c. Examples For now, most systems rely on third-party service providers to allow for in-system AML/CTF checks. Examples include the multi-currency Buna payment-platform operated by the Arab Regional Payments Clearing and Settlement Organization, a subsidiary of the Arab Monetary Fund. Buna is cooperating with Refinitiv61 to provide comprehensive anti-money laundering compliance through World-Check Risk Intelligence, screening millions of transactions each month62. Compared to systems such as that, a DLT utility would directly tap into the databases of all nodes connected to it. Deutsche Bundesbank ‘Amplus’ proposes – among other modules – a KYC scheme to support the automation of compliance processes in crossborder payments based on a KYC identifier and supported by a DLT infrastructure where local competent authorities would operate the nodes63. The proposed governance model would allow for the inclusion of national solutions while at the same time ensuring a sufficient international minimum standard. d. Challenges A system-wide KYC utility faces a number of challenges. First, the coding of smart contracts and algorithms that will connect individuals with their payments and transaction history across the ledger must take into account data privacy regulations, and other data-sharing restrictions. This could be solved by data partitioning, for instance, by virtue of zero-knowledge proofs64, where only parts of individuals’ information are shared on the platform. Zero-knowledge proofs could provide the nodes on the platform with a green/yellow/red indicator on the risks related to the beneficial owner, thereby reducing challenges relating to data protection and cyber-attacks65. Further challenges to overcome include the system risks that may lie in a centralized entity pursuing AML functions, the degree of locked information on the platform in rapidly changing identity cases, and integration into existing AML compliance systems66. In order to overcome these challenges, we propose: Introducing a labelled risk categorization using risk-related identifiers associated with beneficial owners in the system, based on existing KYC procedures in financial entities as nodes. An algorithm may facilitate labelling which is updated on-chain, based on new information on the client gathered by financial institutions which is stored off-chain. Using zero-knowledge testing in the transition of on- and off-chain information to decrease/eliminate GDPR risks. Using algorithms on the DLT platform capable of detecting alternative control modes as far as relevant for AML/KYC purposes. 4. DLT for Financial Inclusion (Identity Tool) By reversing the function of DLT-based client diligence, DLT could result in granting financial identities to customers who do not have them for multiple social and economic reasons. In this case, DLT could actually improve financial inclusion. a. Objective Rather than defining clients by who they are based on official documents, over time an individual is identified just as securely by tracking data about what they are doing, paired with their personal features such as biometric data. DLT’s inherent feature of locking in information and making it transparent continuously on the ledger may therefore provide solutions to the problem of customer identification. The data stored via DLT could be turned into a client identification tool based on the financial transactions the clients enter into paired with additional user data taken from their cell phone and e-commerce transactions. b. Architecture DLT as an identify tool could assign an identification number on-chain based on multiple data points linked together, thereby creating a client e-identity. After the client is identified this way, an e-ID number substitutes for the pool of data assigned to that individual which together describe the individual’s activities. This e-ID number can be used in the chain for payments, banking and non-financial services and functions. The central bank could operate this network in areas of low official identity, add credit data as part of a built-in credit register and checks on the credit institution’s interest rates, thereby assisting in limiting the shadow banking market. Figure 5. DLT as an Identification Network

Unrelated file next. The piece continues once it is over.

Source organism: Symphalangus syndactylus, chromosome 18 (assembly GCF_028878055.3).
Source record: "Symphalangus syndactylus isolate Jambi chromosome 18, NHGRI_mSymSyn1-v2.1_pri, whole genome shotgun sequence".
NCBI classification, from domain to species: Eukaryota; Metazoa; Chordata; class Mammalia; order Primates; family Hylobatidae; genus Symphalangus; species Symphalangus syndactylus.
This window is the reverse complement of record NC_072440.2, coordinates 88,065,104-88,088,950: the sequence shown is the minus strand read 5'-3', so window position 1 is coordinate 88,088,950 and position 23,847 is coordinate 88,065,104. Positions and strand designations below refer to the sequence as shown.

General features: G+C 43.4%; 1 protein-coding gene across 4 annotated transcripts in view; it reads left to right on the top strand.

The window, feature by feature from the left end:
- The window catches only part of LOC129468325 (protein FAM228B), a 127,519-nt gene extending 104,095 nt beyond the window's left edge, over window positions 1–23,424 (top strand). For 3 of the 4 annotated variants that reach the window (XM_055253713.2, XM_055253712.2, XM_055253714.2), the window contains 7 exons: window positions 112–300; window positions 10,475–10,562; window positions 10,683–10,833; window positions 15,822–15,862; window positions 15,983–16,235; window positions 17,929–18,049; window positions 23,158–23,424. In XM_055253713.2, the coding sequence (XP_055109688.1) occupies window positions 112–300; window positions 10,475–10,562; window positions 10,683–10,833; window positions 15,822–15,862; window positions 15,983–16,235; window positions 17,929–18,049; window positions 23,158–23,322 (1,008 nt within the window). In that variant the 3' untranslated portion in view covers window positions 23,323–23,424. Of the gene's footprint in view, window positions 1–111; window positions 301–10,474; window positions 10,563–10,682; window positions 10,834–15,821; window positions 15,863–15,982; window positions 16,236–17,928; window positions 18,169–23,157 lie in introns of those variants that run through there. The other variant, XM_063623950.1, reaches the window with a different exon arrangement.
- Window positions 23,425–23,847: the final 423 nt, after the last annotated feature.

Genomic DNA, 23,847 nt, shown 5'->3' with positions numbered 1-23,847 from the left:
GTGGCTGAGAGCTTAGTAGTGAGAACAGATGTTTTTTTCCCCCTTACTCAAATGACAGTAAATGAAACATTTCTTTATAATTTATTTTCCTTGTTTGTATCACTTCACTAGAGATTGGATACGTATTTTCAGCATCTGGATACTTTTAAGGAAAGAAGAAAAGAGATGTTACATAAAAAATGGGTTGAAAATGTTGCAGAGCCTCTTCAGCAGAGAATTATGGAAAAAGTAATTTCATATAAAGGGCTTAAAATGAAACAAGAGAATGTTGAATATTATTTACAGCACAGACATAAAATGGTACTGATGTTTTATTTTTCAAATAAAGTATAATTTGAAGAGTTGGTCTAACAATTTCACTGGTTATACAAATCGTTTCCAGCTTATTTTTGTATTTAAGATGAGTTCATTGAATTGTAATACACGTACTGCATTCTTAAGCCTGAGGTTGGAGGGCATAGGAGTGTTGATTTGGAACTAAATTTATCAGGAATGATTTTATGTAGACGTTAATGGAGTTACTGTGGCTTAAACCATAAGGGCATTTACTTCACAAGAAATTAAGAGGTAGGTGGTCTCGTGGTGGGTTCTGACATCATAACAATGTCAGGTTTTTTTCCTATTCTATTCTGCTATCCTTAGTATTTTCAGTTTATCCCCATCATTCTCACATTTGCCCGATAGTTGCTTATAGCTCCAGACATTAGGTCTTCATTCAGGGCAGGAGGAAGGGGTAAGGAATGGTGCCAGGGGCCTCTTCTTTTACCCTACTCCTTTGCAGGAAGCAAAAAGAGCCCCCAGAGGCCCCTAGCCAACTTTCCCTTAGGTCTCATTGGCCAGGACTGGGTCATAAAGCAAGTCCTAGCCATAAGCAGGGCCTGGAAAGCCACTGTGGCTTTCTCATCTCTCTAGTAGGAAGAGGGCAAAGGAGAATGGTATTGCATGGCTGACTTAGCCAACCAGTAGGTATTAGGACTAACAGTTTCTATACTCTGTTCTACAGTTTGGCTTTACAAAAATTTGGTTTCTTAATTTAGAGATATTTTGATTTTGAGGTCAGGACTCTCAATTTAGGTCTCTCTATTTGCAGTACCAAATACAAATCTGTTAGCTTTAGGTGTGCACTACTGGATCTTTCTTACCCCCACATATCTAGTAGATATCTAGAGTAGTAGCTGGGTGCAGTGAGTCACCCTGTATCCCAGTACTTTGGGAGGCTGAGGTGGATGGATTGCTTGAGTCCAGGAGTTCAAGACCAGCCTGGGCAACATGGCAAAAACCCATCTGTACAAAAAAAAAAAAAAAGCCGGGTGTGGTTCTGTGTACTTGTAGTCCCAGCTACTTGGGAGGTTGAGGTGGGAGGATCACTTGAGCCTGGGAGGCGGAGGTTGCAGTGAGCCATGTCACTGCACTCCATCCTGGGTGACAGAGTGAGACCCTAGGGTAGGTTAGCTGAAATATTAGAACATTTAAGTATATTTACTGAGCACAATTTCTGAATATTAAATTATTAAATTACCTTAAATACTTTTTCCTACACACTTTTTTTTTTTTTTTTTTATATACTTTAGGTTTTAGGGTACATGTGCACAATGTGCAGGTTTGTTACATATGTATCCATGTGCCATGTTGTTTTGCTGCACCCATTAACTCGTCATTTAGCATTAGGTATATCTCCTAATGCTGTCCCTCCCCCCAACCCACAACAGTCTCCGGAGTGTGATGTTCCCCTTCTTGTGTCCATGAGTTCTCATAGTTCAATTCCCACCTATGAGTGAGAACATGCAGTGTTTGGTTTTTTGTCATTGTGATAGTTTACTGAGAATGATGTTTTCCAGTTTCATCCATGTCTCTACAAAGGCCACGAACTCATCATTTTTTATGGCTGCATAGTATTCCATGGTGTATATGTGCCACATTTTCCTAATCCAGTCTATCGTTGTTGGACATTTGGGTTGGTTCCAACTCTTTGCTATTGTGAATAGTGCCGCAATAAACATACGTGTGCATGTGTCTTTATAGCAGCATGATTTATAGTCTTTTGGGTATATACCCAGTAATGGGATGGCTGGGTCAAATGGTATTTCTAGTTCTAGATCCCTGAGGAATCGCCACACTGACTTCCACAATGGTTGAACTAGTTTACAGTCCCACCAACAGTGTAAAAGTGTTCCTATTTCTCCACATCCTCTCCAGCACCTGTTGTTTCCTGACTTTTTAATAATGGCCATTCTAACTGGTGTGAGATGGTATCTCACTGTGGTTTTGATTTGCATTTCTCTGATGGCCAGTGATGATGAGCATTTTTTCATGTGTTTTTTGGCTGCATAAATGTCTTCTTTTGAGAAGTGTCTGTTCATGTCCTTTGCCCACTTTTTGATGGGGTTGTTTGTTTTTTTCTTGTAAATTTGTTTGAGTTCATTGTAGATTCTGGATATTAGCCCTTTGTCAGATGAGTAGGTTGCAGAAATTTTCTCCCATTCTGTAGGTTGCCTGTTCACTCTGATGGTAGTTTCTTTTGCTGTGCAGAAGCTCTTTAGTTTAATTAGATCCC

c. Examples While the identity-creating data collection function is at the core of many systems (including India’s Aadhaar and Deutsche Bundesbank’s Amplus), few payment systems make explicit use of DLT for this purpose. One example that comes to mind is the ‘UBU’ project run by Global Voice which makes use of DLT-based identities within a financial ecosystem drawing on a barter system created by virtue of the virtual currency unit ‘UBU’67. In addition, some projects that aim to financially include refugees and migrants are also DLT-based. d. Challenges The perennial concern regarding cyber-attacks and operational malfunctions in particular relate to DLT as an identification tool. However, the main possible promising feature of a DLT-based identity platform is that the identity is stored on an immutable platform, which makes it more difficult to manipulate the ID. However, customer due diligence without relinking ‘banking IDs’ to formal identity systems will render participants in such networks incapable of large financial transactions for a long time, meaning that a DLT-based identity works only as a mere starting point. 5. DLT as a Messaging Board for Small-value Systems a. Target Using DLT for micropayments has been advocated for some time68. With regard to micropayments (to be defined), the costs related to SWIFT are high, as SWIFT charges a per-message fee; negligible for wholesale payments, but expensive for small payments if we assume there are no ‘bundling banks’ (ie. correspondent banks). Further, individual assessments and accounting for large numbers of small transactions are time-consuming, as a number of assessors are required to evaluate the transactions where both the time and costs related to the valuers’ function are not commensurate with the ordinary risks of small-value payments. DLT may serve as a means to improve efficiency, reduce costs, and, at the same time, maintain transparency and traceability of transactions. b. Architecture A DLT platform for micropayments does not distribute any functions, but rather operates as a messaging board where network participants have access to near real-time sales or usage data. Figure 6. DLT for Small-Value Payments